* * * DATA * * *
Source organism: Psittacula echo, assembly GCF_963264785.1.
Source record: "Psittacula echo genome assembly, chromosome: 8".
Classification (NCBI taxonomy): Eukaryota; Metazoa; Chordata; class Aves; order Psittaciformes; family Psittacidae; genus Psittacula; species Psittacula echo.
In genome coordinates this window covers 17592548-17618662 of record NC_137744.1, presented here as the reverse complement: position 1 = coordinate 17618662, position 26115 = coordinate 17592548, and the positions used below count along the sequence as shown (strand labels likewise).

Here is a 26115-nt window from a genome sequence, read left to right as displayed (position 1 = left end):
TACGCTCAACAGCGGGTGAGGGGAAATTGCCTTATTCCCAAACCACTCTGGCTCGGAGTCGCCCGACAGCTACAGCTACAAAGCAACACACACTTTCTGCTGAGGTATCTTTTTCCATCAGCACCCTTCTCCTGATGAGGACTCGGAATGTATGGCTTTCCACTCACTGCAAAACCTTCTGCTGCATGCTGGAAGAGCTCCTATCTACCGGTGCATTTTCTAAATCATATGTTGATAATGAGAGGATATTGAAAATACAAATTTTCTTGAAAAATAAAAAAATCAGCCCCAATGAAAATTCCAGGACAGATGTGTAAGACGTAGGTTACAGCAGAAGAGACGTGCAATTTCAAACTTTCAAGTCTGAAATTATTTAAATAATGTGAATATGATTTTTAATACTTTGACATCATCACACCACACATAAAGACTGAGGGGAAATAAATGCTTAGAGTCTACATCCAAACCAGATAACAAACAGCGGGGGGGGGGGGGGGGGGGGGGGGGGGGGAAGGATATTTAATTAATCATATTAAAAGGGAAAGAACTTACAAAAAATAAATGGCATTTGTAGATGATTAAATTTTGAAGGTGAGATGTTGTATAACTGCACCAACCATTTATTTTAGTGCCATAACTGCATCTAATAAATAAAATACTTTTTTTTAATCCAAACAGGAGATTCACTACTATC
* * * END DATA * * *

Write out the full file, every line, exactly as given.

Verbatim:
Source organism: Psittacula echo, assembly GCF_963264785.1.
Source record: "Psittacula echo genome assembly, chromosome: 8".
Classification (NCBI taxonomy): Eukaryota; Metazoa; Chordata; class Aves; order Psittaciformes; family Psittacidae; genus Psittacula; species Psittacula echo.
In genome coordinates this window covers 17592548-17618662 of record NC_137744.1, presented here as the reverse complement: position 1 = coordinate 17618662, position 26115 = coordinate 17592548, and the positions used below count along the sequence as shown (strand labels likewise).

Here is a 26115-nt window from a genome sequence, read left to right as displayed (position 1 = left end):
TACGCTCAACAGCGGGTGAGGGGAAATTGCCTTATTCCCAAACCACTCTGGCTCGGAGTCGCCCGACAGCTACAGCTACAAAGCAACACACACTTTCTGCTGAGGTATCTTTTTCCATCAGCACCCTTCTCCTGATGAGGACTCGGAATGTATGGCTTTCCACTCACTGCAAAACCTTCTGCTGCATGCTGGAAGAGCTCCTATCTACCGGTGCATTTTCTAAATCATATGTTGATAATGAGAGGATATTGAAAATACAAATTTTCTTGAAAAATAAAAAAATCAGCCCCAATGAAAATTCCAGGACAGATGTGTAAGACGTAGGTTACAGCAGAAGAGACGTGCAATTTCAAACTTTCAAGTCTGAAATTATTTAAATAATGTGAATATGATTTTTAATACTTTGACATCATCACACCACACATAAAGACTGAGGGGAAATAAATGCTTAGAGTCTACATCCAAACCAGATAACAAACAGCGGGGGGGGGGGGGGGGGGGGGGGGGGGGGAAGGATATTTAATTAATCATATTAAAAGGGAAAGAACTTACAAAAAATAAATGGCATTTGTAGATGATTAAATTTTGAAGGTGAGATGTTGTATAACTGCACCAACCATTTATTTTAGTGCCATAACTGCATCTAATAAATAAAATACTTTTTTTTAATCCAAACAGGAGATTCACTACTATC